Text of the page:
If you’re dealing with a health issue or are extremely health-conscious, might be worth a look. You can subscribe and access everything on the site for less than $35 per year (note: we are not affiliated with them in any way).

Unfortunately, the list of products ConsumerLab tested consists almost entirely of big chocolate and what we report on at Chocolate Connoisseur in our On the Chocolate Regular column – decent to good quality chocolate you can pick up almost anywhere, a cut above big chocolate products, but in most cases nowhere near the quality of your smaller bean-to-bar makers.

We’ve listed a few of the notables below, but for the full list, click here to visit the exact page on

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The bottom line – we’re essentially left in a state of ignorance here with our chocolate, because without firm guidelines in place, and without easy, required testing for all chocolate, we simply won’t know when our diets may present a health risk. We’ll touch on that briefly at the very end here to give you a final takeaway on how to move forward, but before we do, let’s address a key part of the problem that needs to be resolved as soon as possible – openness in regards to cacao powder and cadmium.

Navitas Not Making Friends

I’ve very much enjoyed the flavor of Navitas Cacao Nibs, now a regular staple in many of my mornings as a tasty, crunchy add-in to cereal or oatmeal. Unfortunately, this whole cadmium and lead situation now puts a bit of a damper on breakfast. Cacao powder (another core product from Navitas and several others), clearly presents the most concern, however. reported that “…we found most cocoa powders to have high concentrations of cadmium — around 1 to 1.5 mcg per gram — which is much higher than the World Health Organization limit of 0.3 mcg per gram.”

To make matters worse, a trip to Navitas’ website finds the company only focusing on half the problem –

All of Navitas Organics products are certified organic and grown with traditional, organic agricultural practices. The elements that triggered this California Prop 65 labeling requirement are lead and cadmium. Lead and cadmium are naturally occurring minerals and are present in soil around the globe to varying degrees and as such can be absorbed by plants grown in that soil.”

Those statements certainly speak the truth, but here’s where Navitas goes slightly astray:

“Many common foods have trace levels of lead and cadmium, including dairy, meats, grains, fruits, vegetables, nuts, seeds and canned or prepared foods. In many instances these common foods exceed the established Prop 65 standards.”

No one will fault Navitas for the lead and cadmium situation in cacao, nor will they likely stop eating cacao in its entirety simply because of California’s warning label on the packaging. We should all, however, expect disclosure on something as important as heavy metal consumption, a serious health concern in today’s industrialized world.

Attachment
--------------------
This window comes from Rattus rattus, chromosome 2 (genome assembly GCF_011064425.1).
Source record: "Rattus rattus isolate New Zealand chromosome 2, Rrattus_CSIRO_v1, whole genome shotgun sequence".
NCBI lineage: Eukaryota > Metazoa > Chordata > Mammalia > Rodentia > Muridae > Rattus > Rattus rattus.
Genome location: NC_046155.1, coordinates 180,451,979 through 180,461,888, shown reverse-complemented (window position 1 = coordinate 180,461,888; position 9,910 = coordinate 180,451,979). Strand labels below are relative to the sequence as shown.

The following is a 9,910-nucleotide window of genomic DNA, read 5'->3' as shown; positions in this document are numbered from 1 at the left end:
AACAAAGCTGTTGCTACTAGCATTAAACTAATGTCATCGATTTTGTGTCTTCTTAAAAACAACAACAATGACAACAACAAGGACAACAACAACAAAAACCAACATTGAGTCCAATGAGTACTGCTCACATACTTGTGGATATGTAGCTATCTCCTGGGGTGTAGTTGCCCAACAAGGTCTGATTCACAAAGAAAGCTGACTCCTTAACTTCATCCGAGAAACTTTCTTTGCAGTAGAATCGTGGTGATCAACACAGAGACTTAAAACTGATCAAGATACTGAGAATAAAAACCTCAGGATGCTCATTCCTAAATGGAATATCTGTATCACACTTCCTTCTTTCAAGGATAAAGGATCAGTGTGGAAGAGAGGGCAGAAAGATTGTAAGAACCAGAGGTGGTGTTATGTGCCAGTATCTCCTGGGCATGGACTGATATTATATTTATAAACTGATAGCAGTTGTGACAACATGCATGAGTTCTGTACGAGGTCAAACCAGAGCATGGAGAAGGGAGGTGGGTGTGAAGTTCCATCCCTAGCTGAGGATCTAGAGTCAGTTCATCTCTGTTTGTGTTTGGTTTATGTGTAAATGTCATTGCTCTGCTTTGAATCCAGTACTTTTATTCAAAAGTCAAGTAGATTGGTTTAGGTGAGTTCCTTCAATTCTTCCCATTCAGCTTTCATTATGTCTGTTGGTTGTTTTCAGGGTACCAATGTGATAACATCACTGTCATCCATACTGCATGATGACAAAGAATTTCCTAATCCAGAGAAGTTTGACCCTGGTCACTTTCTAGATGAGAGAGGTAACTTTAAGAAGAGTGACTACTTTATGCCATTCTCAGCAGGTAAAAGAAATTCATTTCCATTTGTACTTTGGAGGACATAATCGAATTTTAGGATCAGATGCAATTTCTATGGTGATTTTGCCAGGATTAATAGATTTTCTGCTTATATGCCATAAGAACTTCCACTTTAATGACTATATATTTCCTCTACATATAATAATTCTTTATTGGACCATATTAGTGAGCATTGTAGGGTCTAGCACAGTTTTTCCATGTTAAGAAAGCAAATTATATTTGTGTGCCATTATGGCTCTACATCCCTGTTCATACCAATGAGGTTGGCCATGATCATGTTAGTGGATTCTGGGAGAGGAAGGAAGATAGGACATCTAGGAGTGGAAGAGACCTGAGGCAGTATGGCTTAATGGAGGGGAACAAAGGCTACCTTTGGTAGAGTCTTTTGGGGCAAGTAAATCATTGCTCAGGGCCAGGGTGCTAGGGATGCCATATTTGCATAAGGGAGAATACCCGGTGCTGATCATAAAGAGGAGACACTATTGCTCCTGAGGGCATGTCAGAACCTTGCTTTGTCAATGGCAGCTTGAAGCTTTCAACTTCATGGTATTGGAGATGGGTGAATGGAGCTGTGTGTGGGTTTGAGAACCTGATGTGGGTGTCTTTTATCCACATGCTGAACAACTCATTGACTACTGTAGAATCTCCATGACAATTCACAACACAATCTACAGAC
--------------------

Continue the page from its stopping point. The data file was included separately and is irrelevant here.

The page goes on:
When Navitas acknowledges the problem’s existence but then completely sidesteps cadmium in the process, they fail miserably with an opportunity to build trust. Instead, it looks like they’re hiding something.

Everyone needs facts to properly formulate their own healthy diet, and although Prop 65’s labeling requirements may seem staunch, understand that reasons for the extra precautions do indeed exist, especially for children or pregnant mothers. 

While this statement also technically rings true, it unfortunately misleads. Rather than disclose numbers on cadmium levels, Navitas instead mentions other foods containing trace levels of cadmium, deflecting away from what truly matters here – the cadmium levels existing in Navitas own products.

They do provide more detailed information on lead, clearly showing Prop 65’s requirements for the substance compared to other regulatory entities, and also detailing lead levels in many popular foods that register well over the Prop 65 requirements (including pineapple and avocado, the two highest).

They do not, however, provide any such guidance for cadmium whatsoever, and perhaps more alarmingly, they don’t disclose the cadmium and lead levels in their own products.

When cacao beans trip the warning wire, we need to understand why, look at the numbers, and assess accordingly for ourselves as individuals. Navitas owes it to its customers to clearly deliver such information, if the company hopes to maintain high standing as an organic, superior quality food products manufacturer.

We’re reaching out to Navitas for comment and will pass along an update if we receive a response. In the meantime, you can click here to view Navitas response to Prop 65.

Sunfood Superfoods… Not So Super?

Following in a similar vein as Navitas, Sunfood takes it a step further and actually attacks Prop 65. The companies arguments certainly raise valid points, and we recommend you click here to read through Sunfood’s response. Here’s the core –

“Minerals like iron, calcium, lead and cadmium are found in soil all across the globe. They make their way into many of the crops we eat through root uptake and plant metabolism. This is how the plant gets nourishment to grow in order to provide you (and us) with numerous health benefits when we eat them.